Australian held on terrorism-related charges in Saudi Arabia

SYDNEY (AFP) - An Australian is being held on terrorism-related charges in Saudi Arabia, officials revealed on Thursday, with the man's brother claiming he has been tortured.

Shayden Thorne, 25, has been held in a jail outside Riyadh for almost 18 months, reportedly after a laptop, which his family says he borrowed from a mosque, was allegedly found to have terrorist material on it.

A spokeswoman for Foreign Minister Bob Carr confirmed his detention and urged a speedy resolution to the case.

"We know that he has been charged with terrorism-related offences, but that is all we've been informed of at this stage," the spokeswoman told AFP.

She added that Mr Carr raised the matter with officials during a visit to Riyadh in June last year and the man had been allowed consular access.

"The minister requested then that the case be finalised in a timely manner and we're still hoping that this will happen," she said.

The Australian Broadcasting Corporation said the man's 23-year-old brother, Junaid Muhammed Thorne, was also jailed for several months after protesting against his brother's arrest, before being released.

It reported that his passport has been confiscated by Saudi authorities and he was in hiding.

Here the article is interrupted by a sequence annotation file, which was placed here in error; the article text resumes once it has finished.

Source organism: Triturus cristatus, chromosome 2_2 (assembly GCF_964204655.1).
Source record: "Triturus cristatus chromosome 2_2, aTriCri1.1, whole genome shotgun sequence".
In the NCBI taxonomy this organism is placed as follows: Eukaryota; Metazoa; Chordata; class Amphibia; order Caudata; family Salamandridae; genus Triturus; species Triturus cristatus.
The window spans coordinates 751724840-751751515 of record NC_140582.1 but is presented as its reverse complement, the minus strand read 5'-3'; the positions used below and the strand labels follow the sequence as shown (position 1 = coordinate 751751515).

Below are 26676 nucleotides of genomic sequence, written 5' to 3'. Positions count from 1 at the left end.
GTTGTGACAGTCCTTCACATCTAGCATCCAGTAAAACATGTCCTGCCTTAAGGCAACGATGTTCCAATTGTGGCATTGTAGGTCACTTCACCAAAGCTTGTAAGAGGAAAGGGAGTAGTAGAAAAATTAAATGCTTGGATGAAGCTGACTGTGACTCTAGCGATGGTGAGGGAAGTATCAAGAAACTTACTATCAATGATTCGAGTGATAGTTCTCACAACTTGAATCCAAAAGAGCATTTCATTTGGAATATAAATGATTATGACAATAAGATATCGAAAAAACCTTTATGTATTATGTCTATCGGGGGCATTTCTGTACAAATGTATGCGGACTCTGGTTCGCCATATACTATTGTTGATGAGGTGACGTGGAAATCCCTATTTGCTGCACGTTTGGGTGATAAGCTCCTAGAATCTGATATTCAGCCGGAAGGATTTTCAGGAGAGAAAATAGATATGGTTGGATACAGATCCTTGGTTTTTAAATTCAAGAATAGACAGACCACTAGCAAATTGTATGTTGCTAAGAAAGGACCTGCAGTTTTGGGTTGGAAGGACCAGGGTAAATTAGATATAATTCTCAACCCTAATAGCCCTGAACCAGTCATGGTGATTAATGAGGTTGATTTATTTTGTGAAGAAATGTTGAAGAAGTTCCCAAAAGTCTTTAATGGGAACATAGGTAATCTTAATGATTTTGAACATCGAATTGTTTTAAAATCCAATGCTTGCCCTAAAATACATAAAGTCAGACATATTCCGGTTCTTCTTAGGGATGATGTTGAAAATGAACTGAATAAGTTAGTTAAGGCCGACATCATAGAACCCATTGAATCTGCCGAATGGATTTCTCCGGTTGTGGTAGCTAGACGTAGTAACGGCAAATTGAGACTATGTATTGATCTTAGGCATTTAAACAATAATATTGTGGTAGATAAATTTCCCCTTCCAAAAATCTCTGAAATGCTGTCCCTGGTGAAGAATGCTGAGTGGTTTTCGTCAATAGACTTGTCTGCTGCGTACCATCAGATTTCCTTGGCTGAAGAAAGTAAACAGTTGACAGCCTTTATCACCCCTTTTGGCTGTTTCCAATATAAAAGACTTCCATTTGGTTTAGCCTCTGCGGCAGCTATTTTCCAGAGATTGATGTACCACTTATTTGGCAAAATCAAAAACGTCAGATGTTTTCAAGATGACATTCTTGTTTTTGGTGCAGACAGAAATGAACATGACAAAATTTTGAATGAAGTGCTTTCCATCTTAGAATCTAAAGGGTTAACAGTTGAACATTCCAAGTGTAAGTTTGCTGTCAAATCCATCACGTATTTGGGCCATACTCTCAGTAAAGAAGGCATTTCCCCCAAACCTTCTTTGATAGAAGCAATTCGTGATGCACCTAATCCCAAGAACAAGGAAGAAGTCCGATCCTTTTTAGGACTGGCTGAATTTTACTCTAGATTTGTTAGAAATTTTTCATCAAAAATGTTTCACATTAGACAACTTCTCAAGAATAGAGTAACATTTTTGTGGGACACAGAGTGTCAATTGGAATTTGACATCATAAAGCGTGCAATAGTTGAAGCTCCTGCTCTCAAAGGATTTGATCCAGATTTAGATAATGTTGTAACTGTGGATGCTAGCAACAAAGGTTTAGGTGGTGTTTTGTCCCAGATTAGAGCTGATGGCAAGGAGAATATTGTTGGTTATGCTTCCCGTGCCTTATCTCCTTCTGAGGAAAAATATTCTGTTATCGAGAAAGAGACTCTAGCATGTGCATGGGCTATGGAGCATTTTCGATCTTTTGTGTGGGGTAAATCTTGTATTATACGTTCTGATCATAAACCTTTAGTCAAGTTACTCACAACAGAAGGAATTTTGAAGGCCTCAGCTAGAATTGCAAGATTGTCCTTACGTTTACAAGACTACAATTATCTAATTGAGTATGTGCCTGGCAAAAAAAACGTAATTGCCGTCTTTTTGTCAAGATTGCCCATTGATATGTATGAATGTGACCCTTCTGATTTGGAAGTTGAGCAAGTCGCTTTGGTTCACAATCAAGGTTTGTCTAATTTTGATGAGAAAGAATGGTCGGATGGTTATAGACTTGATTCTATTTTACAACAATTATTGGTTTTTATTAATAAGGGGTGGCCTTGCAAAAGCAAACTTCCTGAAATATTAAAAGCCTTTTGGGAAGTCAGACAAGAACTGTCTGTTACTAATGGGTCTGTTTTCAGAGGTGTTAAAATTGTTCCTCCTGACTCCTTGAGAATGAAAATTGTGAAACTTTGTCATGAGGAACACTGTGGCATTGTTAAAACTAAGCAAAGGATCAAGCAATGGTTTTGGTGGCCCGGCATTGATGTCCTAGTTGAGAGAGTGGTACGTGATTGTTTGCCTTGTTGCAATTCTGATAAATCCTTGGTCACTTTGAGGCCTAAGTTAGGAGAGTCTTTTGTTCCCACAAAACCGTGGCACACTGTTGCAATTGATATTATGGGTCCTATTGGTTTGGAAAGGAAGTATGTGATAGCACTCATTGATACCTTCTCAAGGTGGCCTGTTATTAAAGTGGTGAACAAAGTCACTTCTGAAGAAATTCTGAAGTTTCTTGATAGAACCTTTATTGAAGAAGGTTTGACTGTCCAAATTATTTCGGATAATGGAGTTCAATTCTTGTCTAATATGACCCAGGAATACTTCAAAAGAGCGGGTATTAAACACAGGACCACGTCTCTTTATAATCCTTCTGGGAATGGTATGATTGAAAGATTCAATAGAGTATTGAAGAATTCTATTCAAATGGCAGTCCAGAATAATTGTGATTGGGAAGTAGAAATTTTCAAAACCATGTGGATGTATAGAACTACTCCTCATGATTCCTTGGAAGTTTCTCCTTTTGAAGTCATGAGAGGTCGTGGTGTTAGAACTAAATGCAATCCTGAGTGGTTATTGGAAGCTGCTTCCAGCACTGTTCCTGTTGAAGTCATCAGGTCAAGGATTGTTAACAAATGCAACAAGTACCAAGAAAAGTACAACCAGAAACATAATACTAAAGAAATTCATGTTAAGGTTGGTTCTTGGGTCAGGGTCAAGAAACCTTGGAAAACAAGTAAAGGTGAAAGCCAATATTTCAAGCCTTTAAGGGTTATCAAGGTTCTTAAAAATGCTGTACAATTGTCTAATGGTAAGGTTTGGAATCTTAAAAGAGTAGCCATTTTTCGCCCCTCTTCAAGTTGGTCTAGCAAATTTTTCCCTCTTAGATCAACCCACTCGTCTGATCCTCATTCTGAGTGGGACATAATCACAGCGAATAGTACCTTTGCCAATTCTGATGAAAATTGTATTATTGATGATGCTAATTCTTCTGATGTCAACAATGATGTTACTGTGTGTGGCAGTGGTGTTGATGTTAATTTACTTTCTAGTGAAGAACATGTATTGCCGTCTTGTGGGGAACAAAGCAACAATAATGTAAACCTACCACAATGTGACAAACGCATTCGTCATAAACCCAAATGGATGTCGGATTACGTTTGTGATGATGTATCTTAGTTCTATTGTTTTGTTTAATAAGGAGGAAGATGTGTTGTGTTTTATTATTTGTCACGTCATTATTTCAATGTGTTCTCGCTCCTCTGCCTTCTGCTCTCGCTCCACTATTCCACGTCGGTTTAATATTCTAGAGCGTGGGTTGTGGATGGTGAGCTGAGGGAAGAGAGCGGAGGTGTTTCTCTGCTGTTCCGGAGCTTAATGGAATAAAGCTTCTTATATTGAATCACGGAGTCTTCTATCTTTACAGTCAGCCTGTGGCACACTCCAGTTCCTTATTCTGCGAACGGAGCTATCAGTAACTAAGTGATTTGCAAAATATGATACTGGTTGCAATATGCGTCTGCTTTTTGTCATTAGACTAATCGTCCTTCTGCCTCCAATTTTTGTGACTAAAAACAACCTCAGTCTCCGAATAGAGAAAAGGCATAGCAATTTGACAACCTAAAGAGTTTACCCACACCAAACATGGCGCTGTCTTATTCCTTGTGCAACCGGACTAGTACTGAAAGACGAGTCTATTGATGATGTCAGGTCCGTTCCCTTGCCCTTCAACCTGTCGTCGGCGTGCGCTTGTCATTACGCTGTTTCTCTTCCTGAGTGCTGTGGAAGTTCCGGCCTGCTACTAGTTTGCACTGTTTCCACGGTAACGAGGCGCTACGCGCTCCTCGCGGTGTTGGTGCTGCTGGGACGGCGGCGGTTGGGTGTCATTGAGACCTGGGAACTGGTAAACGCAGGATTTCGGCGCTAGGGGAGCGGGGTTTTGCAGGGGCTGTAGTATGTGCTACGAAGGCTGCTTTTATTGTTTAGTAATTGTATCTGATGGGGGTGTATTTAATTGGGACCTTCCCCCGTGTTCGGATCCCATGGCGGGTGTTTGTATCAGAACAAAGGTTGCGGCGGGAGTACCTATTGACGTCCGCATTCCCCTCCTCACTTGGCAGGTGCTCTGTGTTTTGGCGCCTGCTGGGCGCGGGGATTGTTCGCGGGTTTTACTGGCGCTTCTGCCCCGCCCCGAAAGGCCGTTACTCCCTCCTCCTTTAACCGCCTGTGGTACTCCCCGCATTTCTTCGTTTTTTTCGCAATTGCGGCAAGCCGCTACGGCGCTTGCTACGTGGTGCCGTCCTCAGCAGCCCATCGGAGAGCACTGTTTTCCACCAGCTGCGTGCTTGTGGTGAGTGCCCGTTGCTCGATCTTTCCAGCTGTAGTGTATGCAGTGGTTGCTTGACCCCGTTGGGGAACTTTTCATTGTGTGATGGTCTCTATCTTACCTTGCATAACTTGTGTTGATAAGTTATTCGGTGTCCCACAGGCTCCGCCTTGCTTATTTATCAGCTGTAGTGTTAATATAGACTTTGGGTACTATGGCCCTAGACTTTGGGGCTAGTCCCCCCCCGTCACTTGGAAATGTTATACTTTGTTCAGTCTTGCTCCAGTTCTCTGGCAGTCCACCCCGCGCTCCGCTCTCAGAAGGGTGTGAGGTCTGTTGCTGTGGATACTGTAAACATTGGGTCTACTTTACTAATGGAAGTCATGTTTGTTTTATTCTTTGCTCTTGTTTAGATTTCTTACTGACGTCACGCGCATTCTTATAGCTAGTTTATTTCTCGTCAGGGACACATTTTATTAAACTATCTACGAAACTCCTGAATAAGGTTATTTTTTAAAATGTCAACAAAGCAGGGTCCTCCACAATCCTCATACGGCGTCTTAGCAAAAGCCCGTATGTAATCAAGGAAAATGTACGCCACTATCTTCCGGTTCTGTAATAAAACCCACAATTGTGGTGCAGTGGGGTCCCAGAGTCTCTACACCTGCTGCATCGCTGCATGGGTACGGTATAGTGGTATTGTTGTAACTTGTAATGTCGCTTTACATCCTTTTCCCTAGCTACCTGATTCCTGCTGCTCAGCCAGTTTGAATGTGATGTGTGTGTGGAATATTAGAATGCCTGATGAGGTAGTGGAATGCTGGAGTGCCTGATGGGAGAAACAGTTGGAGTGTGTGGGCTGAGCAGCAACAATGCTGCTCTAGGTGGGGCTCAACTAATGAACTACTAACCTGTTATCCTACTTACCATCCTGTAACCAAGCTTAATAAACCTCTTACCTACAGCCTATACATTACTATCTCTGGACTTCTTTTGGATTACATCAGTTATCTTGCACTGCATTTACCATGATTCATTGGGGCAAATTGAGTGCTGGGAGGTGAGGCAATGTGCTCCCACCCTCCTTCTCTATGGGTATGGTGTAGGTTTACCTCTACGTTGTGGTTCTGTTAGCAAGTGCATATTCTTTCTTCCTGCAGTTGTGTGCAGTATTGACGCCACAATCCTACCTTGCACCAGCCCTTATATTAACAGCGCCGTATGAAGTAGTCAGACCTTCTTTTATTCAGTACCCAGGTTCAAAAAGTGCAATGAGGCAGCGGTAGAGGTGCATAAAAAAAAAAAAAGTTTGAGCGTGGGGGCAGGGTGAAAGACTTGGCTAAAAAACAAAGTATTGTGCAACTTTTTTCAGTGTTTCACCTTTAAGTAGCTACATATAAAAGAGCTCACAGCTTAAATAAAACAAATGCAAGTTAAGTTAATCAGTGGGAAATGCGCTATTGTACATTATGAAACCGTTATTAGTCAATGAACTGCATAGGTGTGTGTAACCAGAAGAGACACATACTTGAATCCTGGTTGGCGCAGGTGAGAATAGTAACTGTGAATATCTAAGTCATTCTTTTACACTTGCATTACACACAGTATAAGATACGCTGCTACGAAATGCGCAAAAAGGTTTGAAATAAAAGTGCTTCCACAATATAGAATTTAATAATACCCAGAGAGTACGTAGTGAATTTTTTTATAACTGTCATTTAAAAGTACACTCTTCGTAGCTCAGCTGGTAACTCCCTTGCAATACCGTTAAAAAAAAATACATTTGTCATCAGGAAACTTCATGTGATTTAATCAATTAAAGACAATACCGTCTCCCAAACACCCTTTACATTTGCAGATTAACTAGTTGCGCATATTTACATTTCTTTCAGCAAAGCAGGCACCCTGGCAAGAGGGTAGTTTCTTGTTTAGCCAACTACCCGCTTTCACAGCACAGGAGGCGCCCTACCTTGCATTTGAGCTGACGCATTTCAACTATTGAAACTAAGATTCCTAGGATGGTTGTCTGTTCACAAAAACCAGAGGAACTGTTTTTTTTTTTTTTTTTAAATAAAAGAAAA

Junaid said Shayden, who is originally from Perth but has been living in Saudi Arabia for a decade, had been tortured in prison.

"When he managed to see his lawyer, he told him that, yes, he was beaten very badly, that he was lashed with cables - many, many sorts of torture was exercised on him," Junaid told the broadcaster from Saudi Arabia.

"They took a very, very long time to charge him," he added.

"I mean, he stayed for a year-and-a-half, a total of 18 months without any charges. And then suddenly out of the blue came, I think, six to seven terrorist charges, which is very, very weird, with no proof at all."

Their mother, who lives in Perth but did not want to be named, said Australia was not doing enough to get her sons home.

"Let them go, let them come back," she told ABC.

"If they've got evidence against them OK, fine, but there's nothing.

"I just think that they (Canberra) are not doing as much as what they should be doing to get my boys home."